It can take countless exhausting hours for artists and designers to create and finish a piece. You also have to fit in marketing your work, making sales, and networking. With so much to do, it’s often easy to forget an important part of the process: photographing your artwork. But don’t forget this: in our short attention span world, you have only a brief moment to capture a viewer’s attention before they move on to the next artwork. Without quality images of your work, you may miss that opportunity.
Think of the images of your work as works of art themselves. If the photos of your work are poorly composed, blurry or lacking detail, grainy, badly lit, or contain distracting elements (your hand, a view of your living room), the viewer will likely jump to another, more eye-catching image. Every image you post online should be created with care and attention so that you can give potential buyers the best impression of you and your work. With just a little extra effort, you can easily take excellent photos of your work. There is no need to hire a professional photographer or buy expensive camera equipment. By preparing the proper setting for your artwork photoshoot, you will only need to consider a few camera basics to create images worthy of your art. You can also control the environment where you shoot your work, making sure it’s free of distracting elements, movement or changing conditions, such as lighting or distance from the camera.
Understanding Basic Camera Principles
Making the right equipment purchases will make photographing your artwork that much easier. When purchasing a camera, research and compare the different types of features to get exactly what’s needed for high quality images. It is preferred that a camera has manual or assisted controls (i.e. shutter speed, aperture, etc.), a mid-range or wide angle lens, RAW file format, and image processing software. It is not required that a camera have multi-point or phase detection autofocus, low light, performance or high ISO sensitivity, built-in-flash, or a high megapixel count. It’s also worth noting that it isn’t necessary to purchase a camera if you’re on a budget: You can borrow, buy, or rent various types of camera. For example, we recommend looking into the following options:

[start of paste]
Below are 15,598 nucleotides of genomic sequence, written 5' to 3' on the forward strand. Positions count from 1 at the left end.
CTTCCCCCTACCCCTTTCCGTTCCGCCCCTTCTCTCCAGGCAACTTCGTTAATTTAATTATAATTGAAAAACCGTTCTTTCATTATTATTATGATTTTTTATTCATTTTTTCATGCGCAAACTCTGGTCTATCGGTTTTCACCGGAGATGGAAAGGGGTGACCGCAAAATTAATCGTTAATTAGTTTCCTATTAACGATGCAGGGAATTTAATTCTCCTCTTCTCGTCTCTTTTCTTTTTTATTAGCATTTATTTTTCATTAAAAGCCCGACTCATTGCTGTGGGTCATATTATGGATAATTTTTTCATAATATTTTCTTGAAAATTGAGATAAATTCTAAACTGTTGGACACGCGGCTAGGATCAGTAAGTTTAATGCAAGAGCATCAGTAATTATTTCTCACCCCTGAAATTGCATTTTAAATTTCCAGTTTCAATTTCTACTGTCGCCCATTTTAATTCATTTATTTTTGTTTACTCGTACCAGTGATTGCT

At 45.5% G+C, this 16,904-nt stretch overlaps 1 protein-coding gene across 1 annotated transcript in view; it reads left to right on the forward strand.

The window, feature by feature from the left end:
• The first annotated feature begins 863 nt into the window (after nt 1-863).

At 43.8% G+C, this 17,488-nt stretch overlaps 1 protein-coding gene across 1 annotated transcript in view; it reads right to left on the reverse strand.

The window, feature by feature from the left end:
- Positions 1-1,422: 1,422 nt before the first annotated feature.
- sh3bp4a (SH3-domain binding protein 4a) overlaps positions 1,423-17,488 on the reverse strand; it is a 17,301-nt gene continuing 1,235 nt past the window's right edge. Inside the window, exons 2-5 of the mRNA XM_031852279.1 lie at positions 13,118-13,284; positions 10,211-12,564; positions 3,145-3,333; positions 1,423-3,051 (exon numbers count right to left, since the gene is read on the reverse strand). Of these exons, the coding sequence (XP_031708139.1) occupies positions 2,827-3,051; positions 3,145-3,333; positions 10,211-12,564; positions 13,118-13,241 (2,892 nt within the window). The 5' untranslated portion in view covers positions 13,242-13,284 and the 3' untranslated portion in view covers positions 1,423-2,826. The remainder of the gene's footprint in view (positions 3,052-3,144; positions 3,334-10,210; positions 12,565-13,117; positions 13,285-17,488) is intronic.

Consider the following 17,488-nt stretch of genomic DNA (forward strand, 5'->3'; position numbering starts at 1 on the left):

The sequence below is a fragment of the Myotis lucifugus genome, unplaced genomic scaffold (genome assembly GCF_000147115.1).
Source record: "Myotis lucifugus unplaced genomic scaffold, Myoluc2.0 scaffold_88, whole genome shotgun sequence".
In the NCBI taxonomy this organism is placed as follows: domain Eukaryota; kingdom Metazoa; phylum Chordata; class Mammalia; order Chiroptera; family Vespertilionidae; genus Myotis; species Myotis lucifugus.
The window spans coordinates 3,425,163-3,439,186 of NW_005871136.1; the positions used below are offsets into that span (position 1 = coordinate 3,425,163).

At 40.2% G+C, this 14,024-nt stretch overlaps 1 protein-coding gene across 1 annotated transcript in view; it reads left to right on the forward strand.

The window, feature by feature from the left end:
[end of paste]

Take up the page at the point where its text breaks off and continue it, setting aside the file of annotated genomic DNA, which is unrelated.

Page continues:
- Buy a Nikon camera on Amazon for $399 or rent it for three days for $47.
- Purchase a Sony Alpha a5000 at Amazon for $369 with a three-day rental price of $38.
- A Canon EOS Rebel T5 at Amazon for $399 or renting it for three days at the cost of $44.
Get to know your camera be learning what each control does and where each control is. These considerations usually revolve around the three most important concepts in photography: aperture, shutter speed, and ISO.
While learning these principles often takes a great deal of practice, there are basic tips to follow when photographing your artwork. First of all, it’s important to shoot in RAW format, so that you have greater flexibility when editing your photographs. In addition, remember that aperture, shutter speed, and ISO work together when using a camera. For example, smaller aperture creates a higher focal range (depth of field), and lets in less light requiring more exposure (shutter speed). A slower shutter speed means movement can cause blur, while a higher ISO means less light and less exposure is required but the images will be more grainy. In an effort to make photographing your artwork easier, a tripod and good lighting will make setting these controls less important.
On most cameras, the camera controls are found and labeled on a round dial on the top of the camera. The “P” stands for Program where the camera handles aperture, shutter speed, and ISO. The “A or AV” stands for Aperture Priority where you choose aperture and the camera handles shutter speed and ISO. The “S or TV” stand for Shutter Priority where you chooses aperture, and the camera handles shutter speed and ISO, and the “M” stands for Manual, where you choose aperture, shutter speed, and ISO. Once you’ve taken your photograph, you can adjust almost all of these issues in the RAW file except depth of field, and you cannot fix out of focus shots due to a shallow depth of field.
Setting Up the Shot
After you have borrowed, rented, or bought a camera, it is time to go to your studio location and focus on the art. When background framing your work, you should limit distractions and use a uniform background or one with a continuous tone. Make sure you are not using a color that competes with the art, and note that light objects should use a dark background and dark objects should use a light background.